1. #76
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    Kiwi,the question begs to be asked.So, who's backwards? Vehicles started here,so you guys musta read the blueprint upside down.And I bet Lutan helped,Hehe T.C.

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    Quote Originally Posted by Rescue101
    Kiwi,the question begs to be asked.So, who's backwards? Vehicles started here,so you guys musta read the blueprint upside down.And I bet Lutan helped,Hehe T.C.
    Down under.. do houses burn up instead of burn down?
    ‎"The education of a firefighter and the continued education of a firefighter is what makes "real" firefighters. Continuous skill development is the core of progressive firefighting. We learn by doing and doing it again and again, both on the training ground and the fireground."
    Lt. Ray McCormack, FDNY

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    Honestly, after watching a dozen or so fires fought by LA city, commercial and residential, I am really not all that impressed. I realize that's a very limited amount but they have been random LA fires over the past decade. I have watched well involved commerical buildings where 1 3/4" lines are the norm. They don't seem to be able to use master streams nearly as effectively as say New York. I'm sure the LA guys are great medics and all that stuff, but I truely belive FDNY has them beat hands down for structural firefighting. Only an observation and of course only my opinion.

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    Those don't look like Metro helmets
    Quote Originally Posted by ThNozzleMan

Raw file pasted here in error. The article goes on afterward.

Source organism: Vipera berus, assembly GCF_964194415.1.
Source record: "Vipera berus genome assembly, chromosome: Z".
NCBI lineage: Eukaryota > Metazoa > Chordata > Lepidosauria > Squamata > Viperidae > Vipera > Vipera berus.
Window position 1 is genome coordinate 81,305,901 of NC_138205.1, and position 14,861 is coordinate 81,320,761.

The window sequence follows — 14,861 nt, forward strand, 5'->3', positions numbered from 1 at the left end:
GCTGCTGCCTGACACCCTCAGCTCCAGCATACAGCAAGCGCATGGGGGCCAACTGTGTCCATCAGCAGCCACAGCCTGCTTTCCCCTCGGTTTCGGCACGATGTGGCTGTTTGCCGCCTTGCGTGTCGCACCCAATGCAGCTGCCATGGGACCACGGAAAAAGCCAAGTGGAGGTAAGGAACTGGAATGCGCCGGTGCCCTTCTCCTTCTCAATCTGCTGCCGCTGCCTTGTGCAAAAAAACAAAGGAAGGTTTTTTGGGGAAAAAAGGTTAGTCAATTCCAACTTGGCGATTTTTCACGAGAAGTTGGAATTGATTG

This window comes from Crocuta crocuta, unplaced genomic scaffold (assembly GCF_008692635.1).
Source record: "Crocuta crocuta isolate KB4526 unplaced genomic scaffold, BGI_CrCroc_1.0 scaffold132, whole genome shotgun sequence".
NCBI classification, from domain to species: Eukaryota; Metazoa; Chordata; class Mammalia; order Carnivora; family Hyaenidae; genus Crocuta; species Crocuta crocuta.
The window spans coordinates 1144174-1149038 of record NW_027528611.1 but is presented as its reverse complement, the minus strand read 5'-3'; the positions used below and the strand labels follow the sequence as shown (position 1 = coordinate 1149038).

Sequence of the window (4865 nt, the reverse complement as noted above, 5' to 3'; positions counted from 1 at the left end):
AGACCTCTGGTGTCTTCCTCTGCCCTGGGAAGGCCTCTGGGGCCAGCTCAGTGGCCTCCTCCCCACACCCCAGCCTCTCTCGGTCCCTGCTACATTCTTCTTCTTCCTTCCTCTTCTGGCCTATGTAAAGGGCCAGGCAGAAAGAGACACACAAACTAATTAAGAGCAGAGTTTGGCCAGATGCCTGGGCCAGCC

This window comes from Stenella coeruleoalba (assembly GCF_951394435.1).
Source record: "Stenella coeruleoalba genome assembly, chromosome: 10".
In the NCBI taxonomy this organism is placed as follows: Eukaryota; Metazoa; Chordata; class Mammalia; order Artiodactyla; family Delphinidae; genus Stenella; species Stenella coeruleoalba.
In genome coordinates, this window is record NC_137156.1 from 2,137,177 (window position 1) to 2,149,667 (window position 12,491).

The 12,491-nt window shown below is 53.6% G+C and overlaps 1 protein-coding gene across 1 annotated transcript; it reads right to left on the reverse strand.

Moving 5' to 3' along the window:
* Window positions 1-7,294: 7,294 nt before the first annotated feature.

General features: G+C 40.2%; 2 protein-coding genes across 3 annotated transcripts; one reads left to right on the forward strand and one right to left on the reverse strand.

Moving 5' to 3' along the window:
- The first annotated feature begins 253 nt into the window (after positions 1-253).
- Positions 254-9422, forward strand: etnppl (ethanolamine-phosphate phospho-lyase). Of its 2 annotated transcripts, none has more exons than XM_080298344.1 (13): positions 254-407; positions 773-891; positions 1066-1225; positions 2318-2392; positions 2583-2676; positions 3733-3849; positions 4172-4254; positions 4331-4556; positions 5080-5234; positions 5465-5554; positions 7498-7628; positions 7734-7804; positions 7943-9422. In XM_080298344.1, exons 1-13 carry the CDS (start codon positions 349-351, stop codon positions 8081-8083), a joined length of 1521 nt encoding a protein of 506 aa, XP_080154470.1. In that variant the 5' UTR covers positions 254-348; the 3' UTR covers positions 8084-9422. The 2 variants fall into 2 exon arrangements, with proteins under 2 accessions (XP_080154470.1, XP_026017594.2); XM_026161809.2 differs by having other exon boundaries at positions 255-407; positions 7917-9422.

Why? Because we are firemen. We are decent human beings. We would be compelled by the overwhelming impulse to save an innocent child from a tragic, painful death because in the end, we are MEN.

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    I've been lucky enough to see both LAFD and FDNY in person, so here's a couple of observations (note that I'm an Aussie, so I've got no favouritism either way).

    Fistly, LAFD - the waxing, polishing etc mentioned earlier seemed pretty much right. As someone mentioned you could do open heart surgery on the engine bay floor. Also you could take a wheel off any rig and stick it on the kitchen table and toss a salad in it. But these guys were doing plenty of runs - it was one of their busiest stations. But a lot of their time between calls was taken up with waxing, polishing etc. The only ones that seemed to be doing any training were the probies. I must admit though that having engine guys each carrying a pickhead axe on their belt seemed a little odd given that they had a full truck company on their station as well.

    FDNY - not as much attention spent on keeping things waxed etc, but more time spent on training and preplanning. Certainly the company officers were more hands on with the training. Obviously they were running lots of calls as well. The thing that impressed me most with FDNY is their SOP's - first due engine does XYZ, first due ladder does xyz, second due does abc, OV does this, roofman does that and so on. It's really firefighting by the numbers and simplifies things enormously.
    Busy polishing the stacked tips on the deckgun of I.A.C.O.J. Engine#1

    ...and before you ask - YES I have done a Bloody SEARCH!

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    Quote Originally Posted by CALFFBOU
    I can verify this is simply not true. Maybe the flower planting thing, but the other stuff is a little over the top.

    Seriously- Nothing wrong with being "high and tight" in our profession. I see some Firefighters sitting around a lot waiting for fires on a current prime time TV show currently running. (Not naming any FD names)


    Sitting around ,sure do!! Stand around busting balls,plenty of that!! Sometimes we take naps during the day!!!! We used to have a tomato garden a few years ago but the rats ( 4 legs not 2) ate all the tomatoes.

    The firehouse is also cleaned every day from top to bottom.
    The driver checks the truck every day ( fluids,tires,# of lug nuts ) and is washed. All tools are checked daily( saws, amkus , aerial , etc ) and all are started and checked. Hand tools ( axes, rakes , etc. ) are checked.